If you think of paradise, think of Isle Of Pines on the southern tip of the Grand Terre. Accessible by boat and plane, this little dot on the map is the epitome of tranquillity with its abundance of untouched bays. Head to Oro Bay’s natural sea water swimming pool and be mesmerised by the white sand and clear water, backdropped by pine trees unique to this part of the world lining up the beach.
Any useful tips for travellers in this region?
The best way to see New Caledonia is by car, especially to access outer towns that are off the beaten track. Most major car rental companies are available at the airport and the driving condition on the main island of Grand Terre is excellent. Within Noumea taxis are available but they need to be booked in advance for every trip.
Over the 12 days that we were in New Caledonia we drove over 1,000 kilometers in our SUV, stayed in 5 different hotels in different rural towns across the country. The rest of New Caledonia is a stark contrast compared to the capital of Noumea and there is something really charming about the under-developed part of the country.
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Besides the fact that you hardly encounter any foreign tourists in these little towns, English is also rarely spoken so this is an excellent opportunity to brush up on your French!
We took in the serenity of the crystal clear ocean as we drove along the coast, we gawked at the surreal flora & fauna lining the interior spine of the island, we contemplated our big city life as we slowed down our car cruising through the smallest village in the middle of nowhere. This is the part of the world where you need to hit the road to be able to understand the reality of life down in South Pacific.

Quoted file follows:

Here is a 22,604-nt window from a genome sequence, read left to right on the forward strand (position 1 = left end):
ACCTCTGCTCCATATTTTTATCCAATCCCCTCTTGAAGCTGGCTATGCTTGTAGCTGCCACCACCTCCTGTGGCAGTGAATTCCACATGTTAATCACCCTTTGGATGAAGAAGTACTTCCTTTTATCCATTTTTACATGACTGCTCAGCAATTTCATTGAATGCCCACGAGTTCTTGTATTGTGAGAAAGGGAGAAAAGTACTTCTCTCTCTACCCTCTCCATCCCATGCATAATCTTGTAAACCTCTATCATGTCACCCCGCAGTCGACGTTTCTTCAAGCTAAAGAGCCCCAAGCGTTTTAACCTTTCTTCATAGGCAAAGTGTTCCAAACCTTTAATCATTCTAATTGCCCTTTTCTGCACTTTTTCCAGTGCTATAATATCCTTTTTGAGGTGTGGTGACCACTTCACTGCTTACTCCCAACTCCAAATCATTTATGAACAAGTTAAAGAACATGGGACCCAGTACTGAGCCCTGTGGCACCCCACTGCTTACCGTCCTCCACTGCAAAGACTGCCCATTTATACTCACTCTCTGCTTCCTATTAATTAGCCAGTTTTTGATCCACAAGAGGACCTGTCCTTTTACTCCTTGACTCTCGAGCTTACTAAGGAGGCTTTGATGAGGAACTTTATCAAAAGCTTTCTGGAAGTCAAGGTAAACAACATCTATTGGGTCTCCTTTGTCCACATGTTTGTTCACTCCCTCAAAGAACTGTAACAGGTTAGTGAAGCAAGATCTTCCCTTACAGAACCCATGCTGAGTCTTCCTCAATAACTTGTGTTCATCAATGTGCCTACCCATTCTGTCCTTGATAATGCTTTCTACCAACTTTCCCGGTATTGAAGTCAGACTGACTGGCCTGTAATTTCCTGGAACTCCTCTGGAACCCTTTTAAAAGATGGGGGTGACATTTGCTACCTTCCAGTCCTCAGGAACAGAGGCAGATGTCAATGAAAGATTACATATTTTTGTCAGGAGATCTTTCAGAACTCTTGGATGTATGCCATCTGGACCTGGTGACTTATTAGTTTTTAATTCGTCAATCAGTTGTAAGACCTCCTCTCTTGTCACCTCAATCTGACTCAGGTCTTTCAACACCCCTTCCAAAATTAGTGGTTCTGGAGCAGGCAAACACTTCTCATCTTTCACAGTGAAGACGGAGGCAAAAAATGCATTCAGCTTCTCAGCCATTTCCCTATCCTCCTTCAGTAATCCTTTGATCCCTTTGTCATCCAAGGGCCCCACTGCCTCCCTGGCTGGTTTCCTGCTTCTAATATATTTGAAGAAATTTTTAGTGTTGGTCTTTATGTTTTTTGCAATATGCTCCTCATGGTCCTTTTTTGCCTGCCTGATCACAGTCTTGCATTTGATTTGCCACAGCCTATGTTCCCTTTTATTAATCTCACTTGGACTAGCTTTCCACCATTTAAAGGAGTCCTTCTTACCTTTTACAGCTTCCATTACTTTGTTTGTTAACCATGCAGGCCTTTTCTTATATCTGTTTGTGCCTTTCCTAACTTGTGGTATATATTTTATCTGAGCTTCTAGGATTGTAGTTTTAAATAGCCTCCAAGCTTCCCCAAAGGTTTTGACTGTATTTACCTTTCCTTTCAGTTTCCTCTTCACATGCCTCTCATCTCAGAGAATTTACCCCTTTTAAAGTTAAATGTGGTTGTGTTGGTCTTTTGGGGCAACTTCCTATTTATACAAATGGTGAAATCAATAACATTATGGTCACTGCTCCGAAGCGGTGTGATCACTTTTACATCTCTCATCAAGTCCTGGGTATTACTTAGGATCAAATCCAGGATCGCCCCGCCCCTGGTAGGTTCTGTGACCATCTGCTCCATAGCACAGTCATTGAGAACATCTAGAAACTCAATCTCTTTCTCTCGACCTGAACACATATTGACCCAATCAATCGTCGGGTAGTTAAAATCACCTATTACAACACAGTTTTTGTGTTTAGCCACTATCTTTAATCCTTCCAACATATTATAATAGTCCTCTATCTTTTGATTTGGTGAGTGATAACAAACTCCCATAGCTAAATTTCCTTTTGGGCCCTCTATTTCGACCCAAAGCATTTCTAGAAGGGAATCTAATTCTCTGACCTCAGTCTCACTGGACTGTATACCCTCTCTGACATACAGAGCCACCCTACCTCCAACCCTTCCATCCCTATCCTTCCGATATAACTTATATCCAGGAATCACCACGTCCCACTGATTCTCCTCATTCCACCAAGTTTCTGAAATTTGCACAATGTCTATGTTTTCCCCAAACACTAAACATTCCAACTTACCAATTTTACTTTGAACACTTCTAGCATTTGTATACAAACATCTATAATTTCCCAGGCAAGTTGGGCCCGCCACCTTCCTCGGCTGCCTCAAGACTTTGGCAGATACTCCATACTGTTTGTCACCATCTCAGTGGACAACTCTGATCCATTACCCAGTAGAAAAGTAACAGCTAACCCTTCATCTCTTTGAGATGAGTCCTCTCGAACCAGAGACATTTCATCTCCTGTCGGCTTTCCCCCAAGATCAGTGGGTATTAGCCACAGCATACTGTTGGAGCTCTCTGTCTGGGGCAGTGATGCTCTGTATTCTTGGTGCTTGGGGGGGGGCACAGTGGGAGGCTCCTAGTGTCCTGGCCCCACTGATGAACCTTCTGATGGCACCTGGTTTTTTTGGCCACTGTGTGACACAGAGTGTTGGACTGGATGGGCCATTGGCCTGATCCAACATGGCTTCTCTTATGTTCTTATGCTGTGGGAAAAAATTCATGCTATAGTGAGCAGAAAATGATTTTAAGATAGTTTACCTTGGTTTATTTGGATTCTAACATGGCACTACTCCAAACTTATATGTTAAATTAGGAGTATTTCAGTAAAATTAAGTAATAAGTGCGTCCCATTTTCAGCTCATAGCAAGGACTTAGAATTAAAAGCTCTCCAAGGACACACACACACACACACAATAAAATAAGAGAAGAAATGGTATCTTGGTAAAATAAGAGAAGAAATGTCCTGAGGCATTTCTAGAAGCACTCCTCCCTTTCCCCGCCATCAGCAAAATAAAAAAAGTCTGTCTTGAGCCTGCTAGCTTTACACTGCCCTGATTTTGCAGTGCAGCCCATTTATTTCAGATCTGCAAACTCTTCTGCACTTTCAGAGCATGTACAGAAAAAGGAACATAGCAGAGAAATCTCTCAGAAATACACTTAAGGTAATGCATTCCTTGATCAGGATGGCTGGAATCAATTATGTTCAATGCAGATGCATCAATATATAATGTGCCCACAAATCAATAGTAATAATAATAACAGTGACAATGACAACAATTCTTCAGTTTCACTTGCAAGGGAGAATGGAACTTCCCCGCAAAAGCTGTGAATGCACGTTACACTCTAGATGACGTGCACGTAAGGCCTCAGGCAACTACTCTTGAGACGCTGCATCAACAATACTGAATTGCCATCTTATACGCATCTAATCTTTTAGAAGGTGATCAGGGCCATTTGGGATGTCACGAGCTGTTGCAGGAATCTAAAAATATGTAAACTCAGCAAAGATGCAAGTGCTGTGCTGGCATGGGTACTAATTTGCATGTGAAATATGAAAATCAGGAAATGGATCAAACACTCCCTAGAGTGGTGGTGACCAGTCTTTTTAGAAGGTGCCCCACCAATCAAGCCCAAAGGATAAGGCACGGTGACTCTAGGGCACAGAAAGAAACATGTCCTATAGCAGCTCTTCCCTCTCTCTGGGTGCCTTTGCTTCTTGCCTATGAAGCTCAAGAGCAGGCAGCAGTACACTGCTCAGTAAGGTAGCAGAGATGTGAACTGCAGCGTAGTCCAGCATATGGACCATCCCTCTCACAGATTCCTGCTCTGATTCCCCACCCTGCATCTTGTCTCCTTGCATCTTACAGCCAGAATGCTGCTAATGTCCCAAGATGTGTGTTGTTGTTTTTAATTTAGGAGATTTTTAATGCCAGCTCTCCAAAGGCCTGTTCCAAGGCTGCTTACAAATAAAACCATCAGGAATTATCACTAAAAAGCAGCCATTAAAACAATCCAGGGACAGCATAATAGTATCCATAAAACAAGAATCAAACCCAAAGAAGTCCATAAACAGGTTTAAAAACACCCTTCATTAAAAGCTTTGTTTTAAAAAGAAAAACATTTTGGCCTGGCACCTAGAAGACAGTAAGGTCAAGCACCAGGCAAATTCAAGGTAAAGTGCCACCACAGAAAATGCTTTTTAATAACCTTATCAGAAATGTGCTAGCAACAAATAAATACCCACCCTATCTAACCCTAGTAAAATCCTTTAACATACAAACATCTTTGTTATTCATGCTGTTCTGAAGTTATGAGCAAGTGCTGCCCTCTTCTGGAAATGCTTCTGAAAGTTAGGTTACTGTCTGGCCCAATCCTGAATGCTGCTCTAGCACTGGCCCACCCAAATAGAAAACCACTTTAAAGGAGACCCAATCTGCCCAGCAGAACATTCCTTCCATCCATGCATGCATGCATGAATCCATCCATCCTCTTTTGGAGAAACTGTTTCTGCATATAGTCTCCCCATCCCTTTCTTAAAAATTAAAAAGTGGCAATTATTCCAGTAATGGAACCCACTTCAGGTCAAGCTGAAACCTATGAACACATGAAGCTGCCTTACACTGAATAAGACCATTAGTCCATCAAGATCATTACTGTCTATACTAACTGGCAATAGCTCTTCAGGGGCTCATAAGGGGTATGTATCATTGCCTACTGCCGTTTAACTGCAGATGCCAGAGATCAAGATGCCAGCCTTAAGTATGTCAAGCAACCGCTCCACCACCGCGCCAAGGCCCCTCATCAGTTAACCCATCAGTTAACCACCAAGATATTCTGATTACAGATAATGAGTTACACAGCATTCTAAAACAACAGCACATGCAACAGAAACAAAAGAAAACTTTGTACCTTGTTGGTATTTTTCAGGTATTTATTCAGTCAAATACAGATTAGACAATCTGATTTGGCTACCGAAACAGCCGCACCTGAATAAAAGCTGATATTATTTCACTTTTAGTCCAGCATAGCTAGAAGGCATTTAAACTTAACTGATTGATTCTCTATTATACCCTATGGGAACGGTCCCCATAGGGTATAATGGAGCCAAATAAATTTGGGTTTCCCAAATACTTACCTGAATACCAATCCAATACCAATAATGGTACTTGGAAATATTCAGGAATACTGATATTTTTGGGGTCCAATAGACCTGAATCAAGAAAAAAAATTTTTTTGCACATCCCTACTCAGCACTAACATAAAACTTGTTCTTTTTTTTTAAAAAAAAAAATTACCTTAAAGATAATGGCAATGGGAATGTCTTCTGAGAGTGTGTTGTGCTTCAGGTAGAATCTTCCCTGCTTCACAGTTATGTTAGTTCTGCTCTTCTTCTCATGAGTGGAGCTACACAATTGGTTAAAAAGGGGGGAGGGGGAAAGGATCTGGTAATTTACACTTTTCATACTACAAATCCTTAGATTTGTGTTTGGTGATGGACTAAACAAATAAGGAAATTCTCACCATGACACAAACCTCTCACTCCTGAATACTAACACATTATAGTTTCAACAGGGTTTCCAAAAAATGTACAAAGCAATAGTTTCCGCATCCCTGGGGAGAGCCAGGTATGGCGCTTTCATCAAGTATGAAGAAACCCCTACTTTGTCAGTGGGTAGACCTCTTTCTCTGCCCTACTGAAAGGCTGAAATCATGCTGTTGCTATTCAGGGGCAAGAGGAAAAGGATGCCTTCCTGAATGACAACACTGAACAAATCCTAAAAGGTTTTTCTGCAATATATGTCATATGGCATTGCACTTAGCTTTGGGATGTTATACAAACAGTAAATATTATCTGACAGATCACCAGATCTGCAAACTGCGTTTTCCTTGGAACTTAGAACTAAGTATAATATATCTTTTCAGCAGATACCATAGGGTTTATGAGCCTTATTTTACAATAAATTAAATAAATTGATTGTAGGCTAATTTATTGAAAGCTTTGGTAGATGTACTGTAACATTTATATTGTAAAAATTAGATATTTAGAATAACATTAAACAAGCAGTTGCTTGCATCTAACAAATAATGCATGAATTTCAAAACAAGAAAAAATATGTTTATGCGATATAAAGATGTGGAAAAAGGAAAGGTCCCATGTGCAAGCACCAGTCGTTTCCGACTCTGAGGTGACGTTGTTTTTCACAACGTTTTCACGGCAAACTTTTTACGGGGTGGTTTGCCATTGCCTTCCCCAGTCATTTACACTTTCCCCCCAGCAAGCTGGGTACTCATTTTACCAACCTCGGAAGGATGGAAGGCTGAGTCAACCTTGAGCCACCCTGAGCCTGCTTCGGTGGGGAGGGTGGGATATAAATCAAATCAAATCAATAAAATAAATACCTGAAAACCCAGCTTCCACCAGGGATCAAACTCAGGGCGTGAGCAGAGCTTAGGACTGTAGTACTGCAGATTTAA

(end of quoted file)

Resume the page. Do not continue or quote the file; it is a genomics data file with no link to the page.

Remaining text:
Any local crafts spots that you’d recommend for memorable souvenirs?
Like most of the South Pacific destinations, wood sculptures are an important part of their culture. On weekends, local artists and designers set up stalls at Le Marche where you can peruse not just various different forms of sculptures but locally made paintings, accessories, island clothing and home décor to bring home with you.
Take home a custom-made colourful island printed dress with you or an island shirt for him from any of the boutiques in Chinatown in downtown Noumea. The made-to-measure or ready-to-wear. The pieces are so loud and vibrant, they'll make excellent gifts back home or even for you to remember South Pacific by.
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What do you look forward to in a destination?
I love choosing a destination based on the makeup of its culture.
Almost every Pacific island that we’ve visited, apart from the common thread that they share being in the same remarkably beautiful archipelago; the people and its culture couldn’t be more different from the other.
As we traipsed from one island to the next, we started to learn the important differences between various cultures, the nuances of life so isolated from the rest of the world, their political struggles, their strong faith that transcends through daily rituals.
Interacting with the children hovering together staring at this stranger in their village on my morning run in Vanuatu, sitting with a tribal chief slowly sipping kava in a remote atoll in Fiji, or listening to an elder humming religious chants as she dances with oversized manta rays in the middle of the ocean in Tahiti: these are what my memories of a destination are made of.